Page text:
But even without these limitations capitalism was bound to be put to a second major test. The first test occurred in the period 1860 to 1945. Upon reaching almost unchallenged dominance towards the end of the 19th century, capitalistic dogma was put on trial by powerful alternative ideologies which emerged to counter some of its worst abuses. In Russia this took the form of Communism. In the United States it took the form of liberalism or progressivism (The “Great Switch” in the use of the word “liberal,” which was originally used to refer to a set of tenets including classical liberal economic theory, has caused no end of confusion.). Capitalism survived both these challenges. Communism is dead. And liberalism/progressivism is on its deathbed.

      So we’ve come full circle back to the situation that existed towards the end of the 19th century. There’s nothing to keep capitalism in check, and we’re once again staring capitalism’s unbridled rapaciousness straight in the face. It’s not a stable situation.

      So what happens now? What ideology will arise in the wake of the unchecked abuses of capitalism?

      Conservatives clamor for a return to feudalism. And maybe there’s some merit to this. Capitalism, Communism and liberalism/progressivism, unlike feudalism, all rely upon a powerful central government. So maybe some devolution of power to the local level is in the cards. But even though conservatives favor a smaller state, they also favor a stronger state. A medieval order is authoritarian and undemocratic, and individual autonomy would be highly constrained. In a medieval regime the people can hardly be classified as “free.”

      Libertarians, like the conservatives, also favor a smaller state. But unlike the conservatives, it is a weak state, and can even embody the concept of the imperial self where each individual is sovereign unto himself. As Amitai Etzioni points out in The New Golden Rule, “Libertarians take an important truth, that freedom is essential to human dignity, and stretch it until it becomes a falsehood.” “The rise of the counterculture in the 1960s,” he goes on to explain, “was followed in the 1970s, and especially in the 1980s, by a strong endorsement of a different, instrumental brand of individualism.” It provided a normative seal of approval to focus on the self rather than on responsibility to the community, and saw in self-interest the best base for social order and virtue. Books such as Looking Out for Number One and How to be Your Own Best Friend, which assert that “we are accountable only to ourselves for what happens to us in our lives,” became popular. Milton Friedman and Peter Drucker argued that the business of business was business and it therefore had no social obligations.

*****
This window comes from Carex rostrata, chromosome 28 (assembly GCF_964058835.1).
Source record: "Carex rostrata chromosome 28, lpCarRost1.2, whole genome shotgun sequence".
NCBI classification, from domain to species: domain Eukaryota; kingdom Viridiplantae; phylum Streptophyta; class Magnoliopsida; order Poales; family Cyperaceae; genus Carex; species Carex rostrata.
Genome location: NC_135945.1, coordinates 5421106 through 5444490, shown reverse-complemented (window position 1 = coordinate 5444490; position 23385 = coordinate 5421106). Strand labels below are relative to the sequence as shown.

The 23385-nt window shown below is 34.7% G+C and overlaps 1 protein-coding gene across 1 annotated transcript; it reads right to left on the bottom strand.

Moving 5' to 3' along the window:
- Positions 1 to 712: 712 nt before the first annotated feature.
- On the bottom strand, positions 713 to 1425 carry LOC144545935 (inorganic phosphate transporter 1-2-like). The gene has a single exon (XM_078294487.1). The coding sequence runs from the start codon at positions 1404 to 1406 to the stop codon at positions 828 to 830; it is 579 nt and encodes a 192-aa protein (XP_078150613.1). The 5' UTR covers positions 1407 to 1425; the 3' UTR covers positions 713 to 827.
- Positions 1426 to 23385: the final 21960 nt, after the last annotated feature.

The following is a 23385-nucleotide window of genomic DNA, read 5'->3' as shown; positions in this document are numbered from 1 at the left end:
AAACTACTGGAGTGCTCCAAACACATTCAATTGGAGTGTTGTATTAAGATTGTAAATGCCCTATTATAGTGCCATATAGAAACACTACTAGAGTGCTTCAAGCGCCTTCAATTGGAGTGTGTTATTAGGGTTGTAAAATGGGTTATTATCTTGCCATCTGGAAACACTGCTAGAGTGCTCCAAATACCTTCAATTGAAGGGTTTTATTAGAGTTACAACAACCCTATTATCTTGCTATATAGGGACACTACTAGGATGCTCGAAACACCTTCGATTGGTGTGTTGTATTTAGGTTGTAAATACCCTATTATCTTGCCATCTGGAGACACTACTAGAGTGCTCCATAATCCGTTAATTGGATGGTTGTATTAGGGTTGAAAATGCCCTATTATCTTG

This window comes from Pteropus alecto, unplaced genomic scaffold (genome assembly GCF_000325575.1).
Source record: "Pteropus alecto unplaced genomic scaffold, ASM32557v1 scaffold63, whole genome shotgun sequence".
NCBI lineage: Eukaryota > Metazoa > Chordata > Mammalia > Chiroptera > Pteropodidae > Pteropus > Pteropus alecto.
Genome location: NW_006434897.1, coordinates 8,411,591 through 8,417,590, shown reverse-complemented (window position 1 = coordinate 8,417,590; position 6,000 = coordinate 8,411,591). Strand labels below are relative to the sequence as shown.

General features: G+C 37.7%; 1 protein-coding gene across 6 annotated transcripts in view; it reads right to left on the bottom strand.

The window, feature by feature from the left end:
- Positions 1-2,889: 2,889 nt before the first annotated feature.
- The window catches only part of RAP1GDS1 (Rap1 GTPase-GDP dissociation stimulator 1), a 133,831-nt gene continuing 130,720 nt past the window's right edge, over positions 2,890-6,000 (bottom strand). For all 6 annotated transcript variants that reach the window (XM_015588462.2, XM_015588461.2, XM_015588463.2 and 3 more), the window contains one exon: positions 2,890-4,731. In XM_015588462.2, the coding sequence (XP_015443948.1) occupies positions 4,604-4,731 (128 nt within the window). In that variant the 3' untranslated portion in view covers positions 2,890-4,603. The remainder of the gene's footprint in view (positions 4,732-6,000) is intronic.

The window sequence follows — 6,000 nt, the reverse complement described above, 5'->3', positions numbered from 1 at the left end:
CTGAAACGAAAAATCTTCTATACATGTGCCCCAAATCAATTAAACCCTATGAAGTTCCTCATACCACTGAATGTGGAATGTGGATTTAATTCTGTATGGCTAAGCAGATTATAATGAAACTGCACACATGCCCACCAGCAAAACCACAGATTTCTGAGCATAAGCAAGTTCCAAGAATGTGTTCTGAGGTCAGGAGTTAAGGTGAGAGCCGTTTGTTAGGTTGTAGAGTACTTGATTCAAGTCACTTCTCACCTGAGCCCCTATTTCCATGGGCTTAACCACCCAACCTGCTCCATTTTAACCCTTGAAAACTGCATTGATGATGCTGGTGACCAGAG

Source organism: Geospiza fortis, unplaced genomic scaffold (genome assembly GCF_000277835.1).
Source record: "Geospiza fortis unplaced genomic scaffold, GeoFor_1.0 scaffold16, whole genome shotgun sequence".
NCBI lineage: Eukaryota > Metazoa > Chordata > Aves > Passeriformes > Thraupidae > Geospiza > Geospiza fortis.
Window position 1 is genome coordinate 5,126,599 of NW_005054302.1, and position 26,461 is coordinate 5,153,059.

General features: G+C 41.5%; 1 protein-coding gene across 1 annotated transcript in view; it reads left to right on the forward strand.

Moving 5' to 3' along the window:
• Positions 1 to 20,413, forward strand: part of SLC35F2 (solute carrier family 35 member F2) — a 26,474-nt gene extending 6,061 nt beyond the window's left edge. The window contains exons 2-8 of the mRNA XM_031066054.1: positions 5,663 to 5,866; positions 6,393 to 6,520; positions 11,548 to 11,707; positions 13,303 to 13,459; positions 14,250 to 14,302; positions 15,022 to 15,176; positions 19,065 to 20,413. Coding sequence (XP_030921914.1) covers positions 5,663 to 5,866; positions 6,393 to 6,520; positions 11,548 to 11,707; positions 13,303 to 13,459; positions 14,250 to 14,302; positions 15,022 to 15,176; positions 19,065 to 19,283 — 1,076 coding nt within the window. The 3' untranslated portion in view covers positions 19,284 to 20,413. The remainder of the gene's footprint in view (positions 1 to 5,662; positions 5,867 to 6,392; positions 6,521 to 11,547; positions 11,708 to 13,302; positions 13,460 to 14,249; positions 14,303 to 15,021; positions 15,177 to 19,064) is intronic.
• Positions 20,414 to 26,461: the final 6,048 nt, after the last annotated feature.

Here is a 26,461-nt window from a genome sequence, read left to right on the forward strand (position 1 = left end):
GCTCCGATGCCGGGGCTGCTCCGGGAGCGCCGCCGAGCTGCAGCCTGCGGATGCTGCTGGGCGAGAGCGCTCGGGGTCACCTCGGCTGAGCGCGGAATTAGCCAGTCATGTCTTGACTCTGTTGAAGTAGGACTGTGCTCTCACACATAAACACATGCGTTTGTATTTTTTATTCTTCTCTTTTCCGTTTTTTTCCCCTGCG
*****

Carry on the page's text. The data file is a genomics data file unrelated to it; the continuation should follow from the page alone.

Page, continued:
As Etzioni goes on to point out, “Individualism in social science is not a passing fad or a small branch. Much of neoclassical economics, especially in the United States, is individualistic; so are public choice theory in political science, exchange sociology and a significant part of legal studies (law and economics).”

      Liberals/progressives and socialists, unlike conservatives and libertarians, do not favor a smaller state. But their ideologies are beset by their own set of problems. Lawrence Goodwyn offers this dismal assessment in The Populist Moment:

      Unlike Jefferson, of course, Populists were not dedicated to small government because they believed such an entity could not cope with the power of concentrated capital. Rather, Populists sought democratic government, as Jefferson himself had.

      Populist theory poses the central twentieth-century political question: can large government be democratic? The history of twentieth-century industrial societies indicates not—-at least not within the prevailing conceptual limitations of traditional capitalism and socialism. Unfortunately, the idea that workable small-unit democracy is possible within large-unit systems of economic production is alien to the shared presumptions of “progress” that unite capitalists and communists in a religious brotherhood. So much so that the very thought tends to give people a headache. Intellectual short-circuits crackle everywhere. The topic, therefore, is not one the young are encouraged to speculate about; such a possibility challenges our settled resignation and puts people ill at ease. It is simpler to sustain one’s morale by teaching the young not to aspire too grandly for too much democracy.